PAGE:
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Certified Functional Capacity Evaluator, Nicole Sato, M.O.T.

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Working Hard and Getting Certified

Nicole Sato joined F&L two years ago as the company’s first Occupational Therapist. Her journey has taken her to becoming a certified Functional Capacity Evaluator and the main cog for the Work Conditioning and Hardening Program. Since her arrival, the program has grown steadily and her certification will give her great opportunities to improve it.

In August, we both took a certification class from ErgoScience, a company founded in 1992 that has been a leader in industrial rehabilitation. Their researched based FCE is recognized nationally and internationally as a valid, reliable protocol that standardizes clinical measurement for function. With her knowledge of assessing functional performance, she will be able to improve patients’ ability to return to work, decrease risk of re-injury, and reduce costs for workers compensation insurances.
Our three days together at the class helped us get to know each other better and put together a plan to improve WORC.

Get to know Nicole!

Where’s your hometown?
I was born and raised on Maui. Maui no ka oi! 

What’s your education background?

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I attended the University of Portland for my B.S. in Life Science and fine art minor then Pacific University in Hillsboro Oregon for my master’s in occupational therapy.

What are your specialties and what’s your home clinic?

I work at W.O.R.C. with our work conditioning and hardening (WC/WH) patients. I was first introduced to WC/WH as a student during rotations in Oregon and Maui. I really enjoyed being able to spend a longer amount of time with each patient so I could get to know them. It’s a unique setting that is structured yet allows for creativity suiting my personality well. W.O.R.C.’s open gym allows patients and therapists to interact freely which also makes for a fun and supportive environment.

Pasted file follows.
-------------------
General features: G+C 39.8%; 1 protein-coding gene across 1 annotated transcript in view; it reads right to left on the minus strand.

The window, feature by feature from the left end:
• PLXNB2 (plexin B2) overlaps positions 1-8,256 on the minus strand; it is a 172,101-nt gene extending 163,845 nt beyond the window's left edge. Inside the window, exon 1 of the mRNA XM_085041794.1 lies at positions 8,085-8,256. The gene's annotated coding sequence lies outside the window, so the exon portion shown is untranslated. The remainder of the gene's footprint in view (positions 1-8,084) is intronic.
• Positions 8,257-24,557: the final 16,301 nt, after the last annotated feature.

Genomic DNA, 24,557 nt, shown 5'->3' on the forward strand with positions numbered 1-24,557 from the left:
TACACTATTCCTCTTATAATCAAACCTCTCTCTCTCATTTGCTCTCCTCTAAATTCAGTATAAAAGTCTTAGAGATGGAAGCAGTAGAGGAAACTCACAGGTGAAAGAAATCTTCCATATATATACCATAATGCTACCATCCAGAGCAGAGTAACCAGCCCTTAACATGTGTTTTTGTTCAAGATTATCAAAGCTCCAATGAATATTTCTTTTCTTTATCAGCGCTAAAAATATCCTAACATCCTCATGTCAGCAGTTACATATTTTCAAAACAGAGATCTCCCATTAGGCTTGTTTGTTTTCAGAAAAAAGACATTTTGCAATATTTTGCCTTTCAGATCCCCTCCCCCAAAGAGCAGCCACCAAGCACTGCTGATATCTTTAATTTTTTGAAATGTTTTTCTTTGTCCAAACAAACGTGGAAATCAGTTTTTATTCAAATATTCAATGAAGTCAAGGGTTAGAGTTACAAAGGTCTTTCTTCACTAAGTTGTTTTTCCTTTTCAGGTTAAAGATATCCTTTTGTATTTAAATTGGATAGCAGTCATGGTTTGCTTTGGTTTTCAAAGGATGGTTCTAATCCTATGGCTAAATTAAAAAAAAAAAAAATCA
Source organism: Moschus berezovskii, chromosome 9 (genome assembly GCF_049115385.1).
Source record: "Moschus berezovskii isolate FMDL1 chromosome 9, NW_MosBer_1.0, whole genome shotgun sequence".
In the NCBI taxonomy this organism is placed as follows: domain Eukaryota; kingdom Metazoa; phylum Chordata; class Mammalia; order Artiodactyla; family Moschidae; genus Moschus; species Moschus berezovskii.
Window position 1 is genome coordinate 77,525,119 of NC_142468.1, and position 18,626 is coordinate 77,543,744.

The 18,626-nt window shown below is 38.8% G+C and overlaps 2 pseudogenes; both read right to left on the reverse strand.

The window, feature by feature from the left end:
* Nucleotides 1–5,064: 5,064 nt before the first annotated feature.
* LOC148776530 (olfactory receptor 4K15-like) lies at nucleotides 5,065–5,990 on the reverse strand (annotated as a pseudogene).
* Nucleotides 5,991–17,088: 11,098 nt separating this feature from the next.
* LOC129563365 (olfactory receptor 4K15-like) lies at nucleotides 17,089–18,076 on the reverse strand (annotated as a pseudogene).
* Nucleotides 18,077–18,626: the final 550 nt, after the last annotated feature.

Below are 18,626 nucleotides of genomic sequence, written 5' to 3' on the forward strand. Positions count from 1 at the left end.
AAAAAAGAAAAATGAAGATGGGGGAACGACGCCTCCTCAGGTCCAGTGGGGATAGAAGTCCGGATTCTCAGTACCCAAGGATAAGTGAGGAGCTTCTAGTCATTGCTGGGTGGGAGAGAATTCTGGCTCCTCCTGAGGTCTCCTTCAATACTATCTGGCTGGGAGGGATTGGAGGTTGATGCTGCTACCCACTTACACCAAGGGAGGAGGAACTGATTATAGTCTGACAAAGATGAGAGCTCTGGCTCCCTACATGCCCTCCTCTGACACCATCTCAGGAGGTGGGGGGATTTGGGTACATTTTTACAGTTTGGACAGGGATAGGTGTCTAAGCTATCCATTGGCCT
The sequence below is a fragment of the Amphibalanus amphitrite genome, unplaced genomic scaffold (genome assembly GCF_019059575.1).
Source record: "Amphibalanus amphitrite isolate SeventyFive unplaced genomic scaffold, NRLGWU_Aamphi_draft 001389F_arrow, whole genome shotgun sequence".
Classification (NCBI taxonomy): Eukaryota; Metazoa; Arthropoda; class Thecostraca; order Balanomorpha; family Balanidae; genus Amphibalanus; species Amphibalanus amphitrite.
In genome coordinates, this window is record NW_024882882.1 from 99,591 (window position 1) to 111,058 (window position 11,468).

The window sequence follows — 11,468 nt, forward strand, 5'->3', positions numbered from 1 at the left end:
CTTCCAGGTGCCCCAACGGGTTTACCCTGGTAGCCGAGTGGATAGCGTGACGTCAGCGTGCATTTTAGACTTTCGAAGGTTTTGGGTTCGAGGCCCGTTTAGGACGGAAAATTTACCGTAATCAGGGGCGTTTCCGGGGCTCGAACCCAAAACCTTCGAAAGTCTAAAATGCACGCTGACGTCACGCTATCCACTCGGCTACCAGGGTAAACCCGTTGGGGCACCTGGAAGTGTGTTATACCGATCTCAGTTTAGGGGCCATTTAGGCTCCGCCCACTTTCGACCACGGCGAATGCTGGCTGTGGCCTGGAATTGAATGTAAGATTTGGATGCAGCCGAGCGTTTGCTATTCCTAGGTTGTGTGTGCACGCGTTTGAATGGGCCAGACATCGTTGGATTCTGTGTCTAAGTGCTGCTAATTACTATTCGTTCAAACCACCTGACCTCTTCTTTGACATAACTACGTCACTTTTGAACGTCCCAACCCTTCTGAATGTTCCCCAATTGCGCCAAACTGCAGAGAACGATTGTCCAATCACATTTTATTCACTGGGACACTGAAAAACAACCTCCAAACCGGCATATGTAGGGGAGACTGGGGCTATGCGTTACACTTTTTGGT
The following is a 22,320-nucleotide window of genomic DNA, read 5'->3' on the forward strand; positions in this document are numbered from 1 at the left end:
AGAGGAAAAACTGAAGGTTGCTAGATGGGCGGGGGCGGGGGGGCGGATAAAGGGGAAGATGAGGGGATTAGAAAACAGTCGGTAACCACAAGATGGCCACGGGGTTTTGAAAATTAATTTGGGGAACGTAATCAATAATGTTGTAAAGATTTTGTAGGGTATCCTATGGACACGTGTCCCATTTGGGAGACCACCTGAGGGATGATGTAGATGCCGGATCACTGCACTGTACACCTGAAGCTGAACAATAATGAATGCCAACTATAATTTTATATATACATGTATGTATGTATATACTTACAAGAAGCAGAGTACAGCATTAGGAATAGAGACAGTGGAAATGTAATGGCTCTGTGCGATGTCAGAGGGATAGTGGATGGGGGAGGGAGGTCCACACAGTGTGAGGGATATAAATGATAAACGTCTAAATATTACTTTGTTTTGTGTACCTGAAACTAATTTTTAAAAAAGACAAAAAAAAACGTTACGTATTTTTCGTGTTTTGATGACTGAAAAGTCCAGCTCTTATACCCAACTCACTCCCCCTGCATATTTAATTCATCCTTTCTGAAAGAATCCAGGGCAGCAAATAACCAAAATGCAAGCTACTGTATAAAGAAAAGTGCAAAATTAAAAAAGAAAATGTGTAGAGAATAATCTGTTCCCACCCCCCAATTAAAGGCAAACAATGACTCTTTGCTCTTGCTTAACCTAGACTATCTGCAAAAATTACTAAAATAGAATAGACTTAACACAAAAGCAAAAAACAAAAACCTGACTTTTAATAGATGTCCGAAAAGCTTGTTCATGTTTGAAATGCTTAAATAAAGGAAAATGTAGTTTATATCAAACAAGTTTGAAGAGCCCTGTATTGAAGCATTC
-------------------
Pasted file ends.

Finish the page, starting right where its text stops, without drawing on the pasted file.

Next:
How did you get to be an Occupational Therapist?

I participated in an OT inpatient/acute care internship at a very fast paced hospital in Oregon during my senior year in college, but still wasn’t sure if it was something I was called to do. After college I decided to take some time off to work and volunteer at different types of therapy clinics to see if OT or even speech or physical therapy was for me. In the end, I concluded that OT fit my interests and passions best; I liked that OT had a heavy emphasis on mental health and overall holistic yet flexible approach to its definition of what being healthy may look like. I also appreciated that OT utilized a variety of modalities from exercises, to crafts, to everyday activities. There was so much room for creativity. 

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Who has been the biggest influence in your life?

My biggest influences have been my family and friends. I can’t sum up how they have done so in a quick blog post, but they have helped to shape my values and beliefs and have been supportive to me whether or not I appreciated it at the time. I’m very grateful for these relationships. Oh and my dogs, because they love unconditionally! 

What’s your first memory of F&L?

My first memory of F&L was meeting my boss Mark for the first time at W.O.R.C. over the weekend. I had just moved to Oahu and was a little nervous. I was really surprised that he was willing to meet up on his free time. I felt better after he walked in with his dog. I remember thinking he must be okay if he takes his dog with him to meet new employees.

What do you like about working for F&L?

I appreciate how close and supportive our team is. We laugh a lot and can count on one another. We even willingly spend time with each other outside of work! I also have enjoyed working with patients from Hawaii after being on the mainland for so long. It has been a privilege to be even a small part of peoples’ lives. 

What’s your “why”?

Living the life that God has called me to live is central to who I am and what I do. I am an occupational therapist because I believe that I’ve been created for specific purposes and that others are too.I’ve always wanted people to know that their lives have meaning even when they’re experiencing difficult changes. I want people to feel cared for even if they do not fit society’s norms. I want people to laugh.

 

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Lastly, I want people to feel that they can do things that are important to them even if they are forced to do those things in a different way. Although I do not always answer this call perfectly, I hope to learn how to do this better every day.